Publications by authors named "Alumuku Iordepuun Micheal"

3 Publications

  • Page 1 of 1

COVID-19 and progress towards achieving universal health coverage in Africa: A case of Nigeria.

Int J Health Plann Manage 2021 Sep 23;36(5):1417-1422. Epub 2021 Jun 23.

Global Health Focus, London, UK.

Universal Health Coverage (UHC) 2030 is a global health target, and countries are making efforts to convert plans into tangible results. Nigeria, the most populated country in Africa, has made commitments towards UHC2030 target but is underperforming across many building blocks of health and progress has been slow. The arrival of COVID-19 poses additional pressure on the already feeble health system causing the government to direct focus towards containing the pandemic. However, existing gaps in health workforce density, weak primary health care infrastructure and inadequate budgetary allocation have resulted in inequitable access to basic healthcare services. This situation weighs most heavily on the poor who are mostly part of the informal economy thereby pushing people further into poverty. On the other hand, COVID-19 has provided valuable insights into Nigeria's current health system status which hopefully can be helpful in strengthening efforts towards building resilient health system and preparing the country towards future pandemic. The pandemic has highlighted the importance of essential health services and the need to strengthen primary healthcare system. It is, therefore, important that stakeholders in Nigeria and other African countries carry out situation analysis of the current health systems towards achieving UHC2030.
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http://dx.doi.org/10.1002/hpm.3263DOI Listing
http://www.ncbi.nlm.nih.gov/pmc/articles/PMC8426814PMC
September 2021

Sex Workers Should not Be Forgotten in Africa's COVID-19 Response.

Am J Trop Med Hyg 2020 11;103(5):1780-1782

Department of Global Health and Development, London School of Hygiene and Tropical Medicine, London, United Kingdom.

COVID-19 is a global health emergency facing many countries around the world. Sex workers in Africa are among one of the vulnerable populations disproportionately affected by the COVID-19 pandemic on the continent. Sex workers are excluded from African government safety net, and this may force some sex workers back to sex work amid the COVID-19 pandemic. Because of the nature of sex work, physical distancing and other precautionary measures are impossible to observe, further compromising COVID-19 response. Sex workers in Africa have been known to face high levels of stigma and discrimination, including limited access to healthcare services. Disruption in HIV care and prevention services due to the pandemic among this key population may have negative impacts on the hard-won achievements in HIV response in Africa. In addition, stigma and discrimination toward sex workers could also make contact tracing challenging and limit access to COVID-19 testing among this vulnerable group. With the adoption of the 2030 Agenda for the UN Development Program, UN member states all pledged to ensure "no one will be left behind" and to "endeavor to reach the furthest behind first." This could not be more important than now as sex workers as a part of the population are left behind in COVID-19 response in Africa. It is important that the African government should ensure collective and inclusive response in the fight against COVID-19. Sex workers should not be forgotten in Africa's COVID-19 response because no one is safe, until all are safe.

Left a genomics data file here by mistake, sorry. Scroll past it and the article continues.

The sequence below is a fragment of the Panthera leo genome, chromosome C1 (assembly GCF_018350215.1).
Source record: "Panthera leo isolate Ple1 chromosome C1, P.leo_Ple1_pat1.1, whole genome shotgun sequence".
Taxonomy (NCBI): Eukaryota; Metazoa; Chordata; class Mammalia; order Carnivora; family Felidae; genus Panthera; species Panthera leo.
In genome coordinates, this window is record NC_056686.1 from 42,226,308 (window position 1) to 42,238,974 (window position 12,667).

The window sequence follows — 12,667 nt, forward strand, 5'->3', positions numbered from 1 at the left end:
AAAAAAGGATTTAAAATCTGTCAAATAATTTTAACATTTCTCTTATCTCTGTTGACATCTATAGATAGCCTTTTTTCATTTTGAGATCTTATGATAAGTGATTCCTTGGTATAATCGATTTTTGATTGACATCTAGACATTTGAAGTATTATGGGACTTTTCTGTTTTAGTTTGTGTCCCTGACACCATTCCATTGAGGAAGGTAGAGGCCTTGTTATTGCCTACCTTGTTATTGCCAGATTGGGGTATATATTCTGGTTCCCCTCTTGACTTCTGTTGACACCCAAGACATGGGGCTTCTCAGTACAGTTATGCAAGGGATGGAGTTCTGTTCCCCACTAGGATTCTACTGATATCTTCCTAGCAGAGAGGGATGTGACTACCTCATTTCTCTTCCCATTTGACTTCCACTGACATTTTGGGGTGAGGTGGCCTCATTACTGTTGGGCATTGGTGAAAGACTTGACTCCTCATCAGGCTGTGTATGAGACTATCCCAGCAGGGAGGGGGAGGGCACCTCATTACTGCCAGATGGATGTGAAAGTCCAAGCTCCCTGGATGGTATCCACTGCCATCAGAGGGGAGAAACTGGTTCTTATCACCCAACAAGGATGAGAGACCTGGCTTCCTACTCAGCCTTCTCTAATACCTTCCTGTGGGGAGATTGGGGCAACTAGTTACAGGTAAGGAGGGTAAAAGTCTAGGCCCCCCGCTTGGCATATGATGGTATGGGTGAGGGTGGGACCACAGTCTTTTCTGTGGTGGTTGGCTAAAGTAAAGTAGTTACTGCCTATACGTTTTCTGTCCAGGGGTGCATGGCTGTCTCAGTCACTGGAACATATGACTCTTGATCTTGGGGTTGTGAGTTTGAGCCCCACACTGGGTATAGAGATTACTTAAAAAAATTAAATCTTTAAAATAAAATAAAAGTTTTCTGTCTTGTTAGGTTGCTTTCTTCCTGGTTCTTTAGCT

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http://dx.doi.org/10.4269/ajtmh.20-1045DOI Listing
http://www.ncbi.nlm.nih.gov/pmc/articles/PMC7646811PMC
November 2020

Prevalence and Socio-economic Impacts of Malnutrition Among Children in Uganda.

Nutr Metab Insights 2019 25;12:1178638819887398. Epub 2019 Nov 25.

School of Medicine, University of Aberdeen, Aberdeen, UK.

Malnutrition is one of the common problems that afflict the poor in low- and middle-income countries like Uganda. The rate of decline of malnutrition in the country has been very slow for the last 15 years. This problem is of utmost concern in this era of Sustainable Development Goals (SDGs) in which achieving the goals is imperative. The aim of our study was to review literature on the prevalence and socio-economic impacts of malnutrition among children under 5 in Uganda and provide recommendations to address identified gaps. This review assesses available evidences, including journal articles, country reports, the World Health Organization (WHO) reports, the United Nations International Children's Emergency Funds (UNICEF) reports, and other reports on issues pertaining to malnutrition among children in Uganda. Malnutrition, poverty, and chronic diseases are interconnected in such a way that each of the factors influences the presence and permanence of the other, resulting in a synergistic impact. The prevalence of acute and severe malnutrition among children under 5 is above the World Health Assembly target to reduce and maintain the prevalence under 5% by 2025. There are also limited studies on etiology of anemia as regards its prevalence in Uganda. The study presents a better understanding of the social and economic impact of child malnutrition on the families and the country's development. The study also strongly suggests that, for Uganda to achieve sustainable development goal 2, financial investments by the government are necessary to address nutrition in the early stages of an individual's life.
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http://dx.doi.org/10.1177/1178638819887398DOI Listing
http://www.ncbi.nlm.nih.gov/pmc/articles/PMC6878600PMC
November 2019
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